Ausma Zehanat Khan: Blackwater Falls

This book opens with a bang and doesn’t let up.  A young woman is found crucified on the door of the local Evangelical Church in Blackwater Falls, Colorado.  The dead woman, Razan, is a Muslim, which brings in Denver’s Community Response Unit, or CRU, who are called in on cases of racial sensitivity.  The squad is headed by Lt. Seif, but the book centers on one of his officers, Detective Inaya Rahman. The local sheriff is annoyed that his case is being preempted by the CRU and does his best to be unhelpful.

Despite the beauty and apparent idyllic nature of Blackwater Falls, there are tensions, changes and shifts under the surface.  The community is home to many Muslim refugees and they aren’t welcome, appreciated, or understood everywhere.  Detective Rahman is a Pakistani who has left her previous job because things went south after a traumatic incident, and she and her family have all made the move.  Her father is extremely supportive; her traditional mother is looking for a groom.

Khan tackles a lot in this book which for all intents and purposes is simply a police procedural.  Because of recent issues with police, the turn in perspective that Khan brings to the story makes it both a more profound reading experience as well as a more complicated one.  Much of it centers on the culture of immigrant families who are afraid to speak up – the father of the dead girl has been injured in the meat packing plant where he works, but he doesn’t want to make a fuss.

It appears there are also two missing Somali girls.  The families had gone to the police but the police insist the two girls are runaways, and their parents do not want to make a fuss either.  However, local activist and attorney Areesha Adams is sure they are not simply runaways, and insists the CRU follow up.  Inaya’s partner is Catalina Hernandez, another immigrant.  While the two women have had different experiences, they also understand both each other and the communities they are trying to assist.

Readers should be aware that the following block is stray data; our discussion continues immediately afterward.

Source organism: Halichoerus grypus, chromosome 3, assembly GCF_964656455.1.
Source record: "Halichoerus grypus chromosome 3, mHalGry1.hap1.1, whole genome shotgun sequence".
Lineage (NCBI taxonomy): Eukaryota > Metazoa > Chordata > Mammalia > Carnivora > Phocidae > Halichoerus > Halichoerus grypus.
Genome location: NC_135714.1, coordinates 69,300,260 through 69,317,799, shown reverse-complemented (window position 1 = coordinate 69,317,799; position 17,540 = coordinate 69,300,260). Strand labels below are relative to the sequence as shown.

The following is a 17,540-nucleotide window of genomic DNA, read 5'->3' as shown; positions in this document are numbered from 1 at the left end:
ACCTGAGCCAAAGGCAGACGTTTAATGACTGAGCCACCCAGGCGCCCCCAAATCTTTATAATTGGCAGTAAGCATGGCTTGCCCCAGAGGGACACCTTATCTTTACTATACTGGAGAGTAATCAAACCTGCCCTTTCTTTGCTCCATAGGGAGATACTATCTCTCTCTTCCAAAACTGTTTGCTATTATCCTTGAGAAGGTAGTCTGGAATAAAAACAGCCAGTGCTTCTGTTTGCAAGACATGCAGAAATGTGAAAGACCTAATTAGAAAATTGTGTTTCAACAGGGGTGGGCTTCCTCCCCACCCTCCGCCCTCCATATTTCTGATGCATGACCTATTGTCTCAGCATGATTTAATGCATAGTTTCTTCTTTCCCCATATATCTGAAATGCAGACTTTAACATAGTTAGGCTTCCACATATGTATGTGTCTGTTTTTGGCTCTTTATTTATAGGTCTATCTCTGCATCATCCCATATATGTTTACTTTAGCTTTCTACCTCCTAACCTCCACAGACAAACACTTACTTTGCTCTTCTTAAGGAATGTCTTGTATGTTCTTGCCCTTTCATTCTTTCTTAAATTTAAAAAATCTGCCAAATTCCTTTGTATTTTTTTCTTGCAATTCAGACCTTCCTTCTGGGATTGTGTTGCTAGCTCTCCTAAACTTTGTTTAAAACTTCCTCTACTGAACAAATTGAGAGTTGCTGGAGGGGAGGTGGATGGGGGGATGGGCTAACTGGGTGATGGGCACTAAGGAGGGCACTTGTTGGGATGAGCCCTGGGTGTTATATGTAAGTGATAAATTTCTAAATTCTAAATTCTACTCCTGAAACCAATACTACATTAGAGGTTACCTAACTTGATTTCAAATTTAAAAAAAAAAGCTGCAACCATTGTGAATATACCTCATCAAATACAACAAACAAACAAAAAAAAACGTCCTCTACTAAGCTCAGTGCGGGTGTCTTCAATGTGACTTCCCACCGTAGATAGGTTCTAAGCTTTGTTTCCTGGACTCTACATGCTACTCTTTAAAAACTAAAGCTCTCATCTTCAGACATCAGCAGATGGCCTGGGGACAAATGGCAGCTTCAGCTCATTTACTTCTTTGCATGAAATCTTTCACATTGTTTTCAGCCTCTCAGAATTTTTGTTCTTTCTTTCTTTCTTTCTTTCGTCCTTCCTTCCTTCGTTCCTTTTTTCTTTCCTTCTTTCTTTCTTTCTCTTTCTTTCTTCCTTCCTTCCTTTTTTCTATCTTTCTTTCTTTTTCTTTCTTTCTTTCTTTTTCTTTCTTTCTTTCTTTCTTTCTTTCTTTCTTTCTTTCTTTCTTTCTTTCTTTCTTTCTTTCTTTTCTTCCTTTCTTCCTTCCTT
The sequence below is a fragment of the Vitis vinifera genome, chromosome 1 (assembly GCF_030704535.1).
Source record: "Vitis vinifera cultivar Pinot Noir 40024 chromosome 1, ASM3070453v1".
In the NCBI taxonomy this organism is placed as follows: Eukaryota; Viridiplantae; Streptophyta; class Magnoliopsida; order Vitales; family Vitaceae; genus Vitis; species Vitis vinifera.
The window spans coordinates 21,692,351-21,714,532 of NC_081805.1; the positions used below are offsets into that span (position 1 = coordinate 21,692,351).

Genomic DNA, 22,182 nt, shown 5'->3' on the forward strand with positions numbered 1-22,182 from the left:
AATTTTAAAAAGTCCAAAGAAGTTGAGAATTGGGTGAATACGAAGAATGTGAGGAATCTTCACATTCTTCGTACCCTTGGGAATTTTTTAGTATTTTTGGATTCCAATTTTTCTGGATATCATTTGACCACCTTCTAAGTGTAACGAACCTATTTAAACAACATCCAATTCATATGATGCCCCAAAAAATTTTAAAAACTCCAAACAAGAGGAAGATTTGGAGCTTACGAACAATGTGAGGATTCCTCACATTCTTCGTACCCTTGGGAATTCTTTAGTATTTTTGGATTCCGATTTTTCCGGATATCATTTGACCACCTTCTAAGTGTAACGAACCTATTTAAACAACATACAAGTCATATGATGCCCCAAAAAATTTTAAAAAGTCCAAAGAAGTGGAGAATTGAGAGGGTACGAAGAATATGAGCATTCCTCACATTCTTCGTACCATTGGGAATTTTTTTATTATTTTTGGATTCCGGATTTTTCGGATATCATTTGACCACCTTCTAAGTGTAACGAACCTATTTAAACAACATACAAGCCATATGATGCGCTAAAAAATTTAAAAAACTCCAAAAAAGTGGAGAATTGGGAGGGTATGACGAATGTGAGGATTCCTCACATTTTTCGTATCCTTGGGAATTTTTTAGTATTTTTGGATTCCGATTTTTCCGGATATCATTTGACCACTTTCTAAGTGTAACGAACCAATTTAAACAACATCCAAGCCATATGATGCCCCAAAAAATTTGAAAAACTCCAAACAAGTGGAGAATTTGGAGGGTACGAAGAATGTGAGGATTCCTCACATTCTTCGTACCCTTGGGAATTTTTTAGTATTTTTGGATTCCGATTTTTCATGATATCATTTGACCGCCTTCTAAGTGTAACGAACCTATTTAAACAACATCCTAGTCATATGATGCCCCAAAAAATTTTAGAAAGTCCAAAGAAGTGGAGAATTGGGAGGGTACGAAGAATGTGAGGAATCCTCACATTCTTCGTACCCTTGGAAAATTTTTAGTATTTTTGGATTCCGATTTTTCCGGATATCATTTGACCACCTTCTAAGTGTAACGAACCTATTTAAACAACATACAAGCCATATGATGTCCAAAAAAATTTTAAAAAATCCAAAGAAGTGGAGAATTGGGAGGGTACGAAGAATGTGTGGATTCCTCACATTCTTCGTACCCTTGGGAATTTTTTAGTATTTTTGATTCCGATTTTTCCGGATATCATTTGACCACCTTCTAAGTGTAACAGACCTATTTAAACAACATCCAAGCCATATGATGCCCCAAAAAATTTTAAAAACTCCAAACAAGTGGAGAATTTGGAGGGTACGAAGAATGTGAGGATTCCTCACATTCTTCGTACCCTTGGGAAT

There are layers and layers to this beautifully rendered story.  There’s an Evangelical biker gang; there’s the pastor and huge congregation of the local Evangelical church, the pastor’s sermons inciting members of his congregation to unfortunate action; and there’s the sheriff, who seems to have his hand in every pie.  Inaya’s past is illuminated, as is the painful incident that caused her to leave her previous job in Chicago.  This incident was so painful to read about – and the way Khan insists the reader experience it with her – that I actually had to set the book aside for a bit.  Inaya’s trauma is similar to one experienced by Razan.

The sensitive and illuminating way that Khan writes about and illustrates the Muslim culture and the way “ordinary” Americans react to this culture in a time that is fraught with division as well as racial hatred and suspicion makes this book not just a good read, it’s a must read.  The characters, the story, even the beautiful setting, pierced by violence and hatred, form a tapestry that’s impossible to look away from. The hatred and violence are balanced by the sense of community felt from Inaya’s culture to her faith to the ties of the families who have lost family members.  This is definitely one of the reads of the year.